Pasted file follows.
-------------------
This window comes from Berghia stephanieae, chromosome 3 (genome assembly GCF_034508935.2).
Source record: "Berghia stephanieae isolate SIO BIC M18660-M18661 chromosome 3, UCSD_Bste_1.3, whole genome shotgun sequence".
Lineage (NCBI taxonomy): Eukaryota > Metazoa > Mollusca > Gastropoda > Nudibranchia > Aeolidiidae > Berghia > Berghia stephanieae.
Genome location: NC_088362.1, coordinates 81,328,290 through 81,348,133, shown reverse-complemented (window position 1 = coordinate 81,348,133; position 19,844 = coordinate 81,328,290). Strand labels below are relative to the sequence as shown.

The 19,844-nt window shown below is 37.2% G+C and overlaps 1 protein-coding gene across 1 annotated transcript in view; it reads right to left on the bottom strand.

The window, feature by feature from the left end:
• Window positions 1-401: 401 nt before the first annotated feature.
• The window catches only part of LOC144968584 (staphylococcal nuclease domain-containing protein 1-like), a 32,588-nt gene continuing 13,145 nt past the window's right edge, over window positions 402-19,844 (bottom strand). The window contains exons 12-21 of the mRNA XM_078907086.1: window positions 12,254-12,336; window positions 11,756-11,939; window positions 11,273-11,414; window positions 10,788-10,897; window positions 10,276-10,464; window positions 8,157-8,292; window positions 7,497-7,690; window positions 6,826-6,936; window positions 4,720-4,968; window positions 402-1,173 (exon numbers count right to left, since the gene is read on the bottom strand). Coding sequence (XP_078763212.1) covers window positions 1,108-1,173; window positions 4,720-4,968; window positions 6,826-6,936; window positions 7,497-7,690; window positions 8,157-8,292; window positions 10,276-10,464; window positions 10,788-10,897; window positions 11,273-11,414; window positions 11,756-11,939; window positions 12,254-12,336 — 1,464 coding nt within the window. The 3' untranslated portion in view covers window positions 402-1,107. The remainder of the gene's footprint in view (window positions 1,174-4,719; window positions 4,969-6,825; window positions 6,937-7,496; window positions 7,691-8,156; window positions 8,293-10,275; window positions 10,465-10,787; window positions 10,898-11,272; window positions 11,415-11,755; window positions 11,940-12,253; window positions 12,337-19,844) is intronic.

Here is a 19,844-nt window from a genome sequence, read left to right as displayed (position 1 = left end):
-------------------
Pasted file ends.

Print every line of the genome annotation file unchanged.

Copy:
This window comes from Berghia stephanieae, chromosome 3 (genome assembly GCF_034508935.2).
Source record: "Berghia stephanieae isolate SIO BIC M18660-M18661 chromosome 3, UCSD_Bste_1.3, whole genome shotgun sequence".
Lineage (NCBI taxonomy): Eukaryota > Metazoa > Mollusca > Gastropoda > Nudibranchia > Aeolidiidae > Berghia > Berghia stephanieae.
Genome location: NC_088362.1, coordinates 81,328,290 through 81,348,133, shown reverse-complemented (window position 1 = coordinate 81,348,133; position 19,844 = coordinate 81,328,290). Strand labels below are relative to the sequence as shown.

The 19,844-nt window shown below is 37.2% G+C and overlaps 1 protein-coding gene across 1 annotated transcript in view; it reads right to left on the bottom strand.

The window, feature by feature from the left end:
• Window positions 1-401: 401 nt before the first annotated feature.
• The window catches only part of LOC144968584 (staphylococcal nuclease domain-containing protein 1-like), a 32,588-nt gene continuing 13,145 nt past the window's right edge, over window positions 402-19,844 (bottom strand). The window contains exons 12-21 of the mRNA XM_078907086.1: window positions 12,254-12,336; window positions 11,756-11,939; window positions 11,273-11,414; window positions 10,788-10,897; window positions 10,276-10,464; window positions 8,157-8,292; window positions 7,497-7,690; window positions 6,826-6,936; window positions 4,720-4,968; window positions 402-1,173 (exon numbers count right to left, since the gene is read on the bottom strand). Coding sequence (XP_078763212.1) covers window positions 1,108-1,173; window positions 4,720-4,968; window positions 6,826-6,936; window positions 7,497-7,690; window positions 8,157-8,292; window positions 10,276-10,464; window positions 10,788-10,897; window positions 11,273-11,414; window positions 11,756-11,939; window positions 12,254-12,336 — 1,464 coding nt within the window. The 3' untranslated portion in view covers window positions 402-1,107. The remainder of the gene's footprint in view (window positions 1,174-4,719; window positions 4,969-6,825; window positions 6,937-7,496; window positions 7,691-8,156; window positions 8,293-10,275; window positions 10,465-10,787; window positions 10,898-11,272; window positions 11,415-11,755; window positions 11,940-12,253; window positions 12,337-19,844) is intronic.

Here is a 19,844-nt window from a genome sequence, read left to right as displayed (position 1 = left end):